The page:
Nurses stand on the frontline as primary health care providers when patients are sick in the home and arrive to the doctor's office, outpatient departments, emergency rooms, trauma resuscitation rooms, battlefields, surgical suites, hospitals, transitional care/rehabilitation units and long term care health facilities. The nurse sees the patient first, places hands on the patient and may stay with the patient at the bedside throughout the entire course of their stay. Assessment is critical to the identification of the health problem, diagnosis, planning and implementation of the care and evaluation of the patient outcomes.

SUMMARY

It is an object of the invention to provide a simple and efficient teaching method for health assessment of the patient and care environment for health care providers.

Another object of the invention is to reduce fear and anxiety of the health care provider when arriving at the patient's door, saying hello, and touching the medically ill patient.

And still another object of the invention is to provide an easy and ready-made assessment tool to assist health care providers to organize, collect and process health information safely at bedside.

And still another object of the invention is to process important health information of the patient and care environment through sensory and memory functioning.

And still another object of the invention is to assist health care providers to better understand how the human body works when patients become ill.

And still another object of the invention is to train health care providers how to obtain, recall, store and recall memory data of health information about the patient and care environment.

And still another object of the invention is to confirm and compare data against chart, diagnostics and health care team input for ready retrieval and response.

And still another object of the invention is to provide a novel and useful approach for health assessment of the patient and care environment that is inexpensive to manufacture and be used by various health care providers.

And still another object of the invention is to make priority health assessments and assist in the building of the complete medical picture safely at bedside.

BRIEF DESCRIPTION OF THE DRAWINGS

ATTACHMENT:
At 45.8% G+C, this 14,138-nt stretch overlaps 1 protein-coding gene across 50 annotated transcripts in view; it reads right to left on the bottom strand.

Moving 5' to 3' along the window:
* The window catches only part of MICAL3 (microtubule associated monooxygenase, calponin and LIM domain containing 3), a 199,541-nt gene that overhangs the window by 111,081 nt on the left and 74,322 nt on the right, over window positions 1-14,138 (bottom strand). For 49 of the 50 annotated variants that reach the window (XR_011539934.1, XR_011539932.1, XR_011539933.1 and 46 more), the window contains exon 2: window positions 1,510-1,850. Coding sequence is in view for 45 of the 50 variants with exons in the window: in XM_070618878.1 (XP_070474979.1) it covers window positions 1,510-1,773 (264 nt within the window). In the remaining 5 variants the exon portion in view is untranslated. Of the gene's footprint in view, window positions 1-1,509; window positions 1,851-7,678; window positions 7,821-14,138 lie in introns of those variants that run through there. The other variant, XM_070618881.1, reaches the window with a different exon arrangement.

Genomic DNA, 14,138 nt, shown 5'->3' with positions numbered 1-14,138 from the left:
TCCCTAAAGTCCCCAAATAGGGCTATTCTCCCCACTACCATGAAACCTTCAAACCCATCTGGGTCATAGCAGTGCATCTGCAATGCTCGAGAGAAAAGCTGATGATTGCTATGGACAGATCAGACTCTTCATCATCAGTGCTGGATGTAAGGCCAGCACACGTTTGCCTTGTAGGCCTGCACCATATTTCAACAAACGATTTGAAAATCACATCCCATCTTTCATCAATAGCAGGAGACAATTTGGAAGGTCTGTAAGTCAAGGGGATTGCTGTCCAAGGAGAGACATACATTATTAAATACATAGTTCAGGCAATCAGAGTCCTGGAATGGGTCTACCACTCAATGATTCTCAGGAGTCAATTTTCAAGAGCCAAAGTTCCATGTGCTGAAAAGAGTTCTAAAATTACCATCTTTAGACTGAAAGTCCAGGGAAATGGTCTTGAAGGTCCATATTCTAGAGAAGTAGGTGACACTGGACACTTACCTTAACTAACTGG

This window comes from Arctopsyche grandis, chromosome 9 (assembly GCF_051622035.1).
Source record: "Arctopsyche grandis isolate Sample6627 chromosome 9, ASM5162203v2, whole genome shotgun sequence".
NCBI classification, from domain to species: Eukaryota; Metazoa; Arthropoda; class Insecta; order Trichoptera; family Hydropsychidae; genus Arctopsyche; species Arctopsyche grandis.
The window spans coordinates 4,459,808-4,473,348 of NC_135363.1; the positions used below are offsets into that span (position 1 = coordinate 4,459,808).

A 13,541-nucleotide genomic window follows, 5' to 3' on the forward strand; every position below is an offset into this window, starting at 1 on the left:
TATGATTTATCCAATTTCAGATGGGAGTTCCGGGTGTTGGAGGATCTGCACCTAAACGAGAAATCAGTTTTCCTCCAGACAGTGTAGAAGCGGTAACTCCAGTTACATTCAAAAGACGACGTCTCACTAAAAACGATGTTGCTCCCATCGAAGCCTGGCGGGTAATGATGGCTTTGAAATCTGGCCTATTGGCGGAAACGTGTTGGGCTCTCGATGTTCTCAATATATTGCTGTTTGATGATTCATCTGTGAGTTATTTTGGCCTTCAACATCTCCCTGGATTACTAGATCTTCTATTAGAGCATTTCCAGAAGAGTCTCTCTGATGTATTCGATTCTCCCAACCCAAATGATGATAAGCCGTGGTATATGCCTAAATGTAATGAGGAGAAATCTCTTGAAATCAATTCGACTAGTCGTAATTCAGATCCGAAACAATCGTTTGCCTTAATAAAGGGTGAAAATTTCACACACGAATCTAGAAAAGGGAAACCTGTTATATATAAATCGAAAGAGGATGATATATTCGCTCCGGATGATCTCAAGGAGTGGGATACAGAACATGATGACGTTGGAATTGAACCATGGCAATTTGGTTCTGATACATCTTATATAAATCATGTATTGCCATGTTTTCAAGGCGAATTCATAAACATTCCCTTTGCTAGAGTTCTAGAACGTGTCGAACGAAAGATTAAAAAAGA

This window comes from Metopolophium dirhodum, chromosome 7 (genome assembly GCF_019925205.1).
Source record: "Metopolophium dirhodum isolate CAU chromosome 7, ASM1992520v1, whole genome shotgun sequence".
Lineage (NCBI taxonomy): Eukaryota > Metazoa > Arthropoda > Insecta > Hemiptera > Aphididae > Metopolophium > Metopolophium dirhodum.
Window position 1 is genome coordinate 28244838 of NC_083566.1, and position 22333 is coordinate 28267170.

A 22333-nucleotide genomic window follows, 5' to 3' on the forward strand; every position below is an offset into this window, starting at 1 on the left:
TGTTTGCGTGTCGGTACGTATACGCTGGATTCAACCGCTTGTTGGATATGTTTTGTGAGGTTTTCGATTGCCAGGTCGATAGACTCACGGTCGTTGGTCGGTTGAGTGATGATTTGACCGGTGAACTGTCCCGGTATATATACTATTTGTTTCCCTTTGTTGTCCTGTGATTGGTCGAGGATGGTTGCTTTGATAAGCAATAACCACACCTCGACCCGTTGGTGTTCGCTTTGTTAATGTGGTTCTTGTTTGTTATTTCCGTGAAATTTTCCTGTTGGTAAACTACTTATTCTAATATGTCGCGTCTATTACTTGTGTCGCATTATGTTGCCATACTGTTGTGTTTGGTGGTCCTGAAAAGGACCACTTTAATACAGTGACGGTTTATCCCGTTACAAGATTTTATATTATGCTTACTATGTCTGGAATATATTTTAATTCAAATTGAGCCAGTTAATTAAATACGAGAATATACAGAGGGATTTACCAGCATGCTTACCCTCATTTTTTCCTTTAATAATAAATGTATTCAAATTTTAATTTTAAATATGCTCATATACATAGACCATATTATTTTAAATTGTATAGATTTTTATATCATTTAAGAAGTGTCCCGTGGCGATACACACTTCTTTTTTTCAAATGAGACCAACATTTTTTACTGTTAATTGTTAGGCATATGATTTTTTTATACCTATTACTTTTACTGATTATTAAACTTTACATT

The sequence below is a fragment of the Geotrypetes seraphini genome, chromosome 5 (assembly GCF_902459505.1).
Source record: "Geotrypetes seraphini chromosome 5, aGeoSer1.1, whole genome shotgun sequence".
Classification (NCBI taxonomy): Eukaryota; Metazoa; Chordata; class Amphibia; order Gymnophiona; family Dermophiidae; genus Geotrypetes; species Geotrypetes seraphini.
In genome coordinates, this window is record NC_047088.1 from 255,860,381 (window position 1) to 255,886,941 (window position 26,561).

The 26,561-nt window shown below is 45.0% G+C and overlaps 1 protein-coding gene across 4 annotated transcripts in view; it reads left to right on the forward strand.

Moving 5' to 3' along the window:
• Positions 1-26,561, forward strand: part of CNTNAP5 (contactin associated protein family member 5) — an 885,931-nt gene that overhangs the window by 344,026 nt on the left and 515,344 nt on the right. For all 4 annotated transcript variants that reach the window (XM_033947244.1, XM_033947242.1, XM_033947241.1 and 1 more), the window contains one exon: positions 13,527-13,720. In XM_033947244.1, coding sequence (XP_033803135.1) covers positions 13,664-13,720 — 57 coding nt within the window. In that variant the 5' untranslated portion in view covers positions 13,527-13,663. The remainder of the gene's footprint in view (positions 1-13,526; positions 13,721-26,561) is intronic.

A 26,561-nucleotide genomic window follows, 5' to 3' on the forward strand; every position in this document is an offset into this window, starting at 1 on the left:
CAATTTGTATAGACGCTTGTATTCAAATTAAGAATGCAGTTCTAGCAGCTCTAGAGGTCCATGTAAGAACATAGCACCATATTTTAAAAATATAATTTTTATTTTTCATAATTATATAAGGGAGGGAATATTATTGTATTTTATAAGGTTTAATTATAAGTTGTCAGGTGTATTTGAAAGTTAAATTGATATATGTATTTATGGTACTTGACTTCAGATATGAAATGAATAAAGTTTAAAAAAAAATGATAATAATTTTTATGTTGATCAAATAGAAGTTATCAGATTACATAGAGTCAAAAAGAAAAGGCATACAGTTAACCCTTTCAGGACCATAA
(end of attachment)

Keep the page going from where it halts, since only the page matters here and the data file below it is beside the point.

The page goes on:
FIG. 1 illustrates a blown-up embodiment of the patient exhibiting health complaints with bodily functions located on the right side of the visual display and associated steps for health assessment to be performed by the health care provider on the left side of the display.

FIG. 1, Step 1 illustrates the first health assessment which is the face of the patient who exhibits distress and pain with angled eyebrows and a downward rotation of the eyes and mouth.

FIG. 1, Step 2 illustrates the posture or body language of the patient which shows the patient grabbing at his chest with his right hand and arm to indicate chest discomfort.

FIG. 1, Step 3 illustrates tubes flowing into the patient such as intravenous fluids (IVF's) necessary for hydration post-operatively and inserted into left arm.

FIG. 1, Step 4 illustrates drains flowing out of the patient such as yellow urine draining into a foley bag to indicate kidney function. Also, the patient has a surgical dressing on his right knee that is dry and intact from a knee replacement surgery.

FIG. 1, Step 5 illustrates the care environment consisting of what is attached, connected to and surrounding the patient like the IV bag with approximately 850 cc of fluid left in bag (LIB), and the foley bag with approximately 280 cc of urine. Also the machines and equipment are noted in the care environment such as the oxygen flow meter that is attached to the wall.

FIG. 2 illustrates three assessment questions as the nursing student is interacting with the patient to collect data of the primary health complaint(s) of the day and make a plan of care.

FIG. 2, Step 1 illustrates listening to the patient's story and medical and surgical history to find out what brought the patient to the hospital or health care facility. Reflecting on specific patient signs and symptoms helps identify the health problem(s).